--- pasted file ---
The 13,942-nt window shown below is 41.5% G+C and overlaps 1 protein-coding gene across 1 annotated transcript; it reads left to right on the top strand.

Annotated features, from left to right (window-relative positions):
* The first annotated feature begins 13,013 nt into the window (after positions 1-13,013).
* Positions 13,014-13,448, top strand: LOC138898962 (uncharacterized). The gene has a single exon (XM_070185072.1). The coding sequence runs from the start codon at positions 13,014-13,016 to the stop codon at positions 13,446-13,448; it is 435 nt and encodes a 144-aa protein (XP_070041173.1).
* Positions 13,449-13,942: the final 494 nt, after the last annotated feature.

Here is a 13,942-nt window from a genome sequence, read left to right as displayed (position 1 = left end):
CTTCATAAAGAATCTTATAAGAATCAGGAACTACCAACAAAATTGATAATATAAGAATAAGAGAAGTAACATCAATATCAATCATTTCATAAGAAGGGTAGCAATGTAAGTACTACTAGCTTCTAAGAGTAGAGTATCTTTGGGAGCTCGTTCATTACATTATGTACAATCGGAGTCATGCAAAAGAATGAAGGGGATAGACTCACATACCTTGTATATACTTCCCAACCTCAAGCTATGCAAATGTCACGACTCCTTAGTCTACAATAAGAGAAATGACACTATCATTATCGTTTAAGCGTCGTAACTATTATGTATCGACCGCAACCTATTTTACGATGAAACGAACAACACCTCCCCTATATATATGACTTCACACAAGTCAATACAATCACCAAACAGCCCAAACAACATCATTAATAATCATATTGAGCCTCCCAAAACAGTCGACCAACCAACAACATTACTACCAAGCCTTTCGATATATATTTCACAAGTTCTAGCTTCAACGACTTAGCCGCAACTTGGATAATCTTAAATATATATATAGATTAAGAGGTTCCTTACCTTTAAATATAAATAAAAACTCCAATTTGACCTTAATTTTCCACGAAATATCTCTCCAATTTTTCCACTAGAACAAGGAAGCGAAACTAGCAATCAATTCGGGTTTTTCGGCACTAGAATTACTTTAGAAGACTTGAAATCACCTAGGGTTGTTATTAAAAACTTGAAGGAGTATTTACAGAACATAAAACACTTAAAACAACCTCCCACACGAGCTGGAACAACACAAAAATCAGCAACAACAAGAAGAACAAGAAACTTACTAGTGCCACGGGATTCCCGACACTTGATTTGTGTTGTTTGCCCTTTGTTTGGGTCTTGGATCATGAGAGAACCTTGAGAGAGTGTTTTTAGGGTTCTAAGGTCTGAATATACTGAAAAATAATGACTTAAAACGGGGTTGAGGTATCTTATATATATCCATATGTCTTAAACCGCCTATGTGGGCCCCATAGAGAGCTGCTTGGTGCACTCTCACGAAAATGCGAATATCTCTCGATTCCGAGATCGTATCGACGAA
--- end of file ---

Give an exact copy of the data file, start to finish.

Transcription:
The 13,942-nt window shown below is 41.5% G+C and overlaps 1 protein-coding gene across 1 annotated transcript; it reads left to right on the top strand.

Annotated features, from left to right (window-relative positions):
* The first annotated feature begins 13,013 nt into the window (after positions 1-13,013).
* Positions 13,014-13,448, top strand: LOC138898962 (uncharacterized). The gene has a single exon (XM_070185072.1). The coding sequence runs from the start codon at positions 13,014-13,016 to the stop codon at positions 13,446-13,448; it is 435 nt and encodes a 144-aa protein (XP_070041173.1).
* Positions 13,449-13,942: the final 494 nt, after the last annotated feature.

Here is a 13,942-nt window from a genome sequence, read left to right as displayed (position 1 = left end):
CTTCATAAAGAATCTTATAAGAATCAGGAACTACCAACAAAATTGATAATATAAGAATAAGAGAAGTAACATCAATATCAATCATTTCATAAGAAGGGTAGCAATGTAAGTACTACTAGCTTCTAAGAGTAGAGTATCTTTGGGAGCTCGTTCATTACATTATGTACAATCGGAGTCATGCAAAAGAATGAAGGGGATAGACTCACATACCTTGTATATACTTCCCAACCTCAAGCTATGCAAATGTCACGACTCCTTAGTCTACAATAAGAGAAATGACACTATCATTATCGTTTAAGCGTCGTAACTATTATGTATCGACCGCAACCTATTTTACGATGAAACGAACAACACCTCCCCTATATATATGACTTCACACAAGTCAATACAATCACCAAACAGCCCAAACAACATCATTAATAATCATATTGAGCCTCCCAAAACAGTCGACCAACCAACAACATTACTACCAAGCCTTTCGATATATATTTCACAAGTTCTAGCTTCAACGACTTAGCCGCAACTTGGATAATCTTAAATATATATATAGATTAAGAGGTTCCTTACCTTTAAATATAAATAAAAACTCCAATTTGACCTTAATTTTCCACGAAATATCTCTCCAATTTTTCCACTAGAACAAGGAAGCGAAACTAGCAATCAATTCGGGTTTTTCGGCACTAGAATTACTTTAGAAGACTTGAAATCACCTAGGGTTGTTATTAAAAACTTGAAGGAGTATTTACAGAACATAAAACACTTAAAACAACCTCCCACACGAGCTGGAACAACACAAAAATCAGCAACAACAAGAAGAACAAGAAACTTACTAGTGCCACGGGATTCCCGACACTTGATTTGTGTTGTTTGCCCTTTGTTTGGGTCTTGGATCATGAGAGAACCTTGAGAGAGTGTTTTTAGGGTTCTAAGGTCTGAATATACTGAAAAATAATGACTTAAAACGGGGTTGAGGTATCTTATATATATCCATATGTCTTAAACCGCCTATGTGGGCCCCATAGAGAGCTGCTTGGTGCACTCTCACGAAAATGCGAATATCTCTCGATTCCGAGATCGTATCGACGAA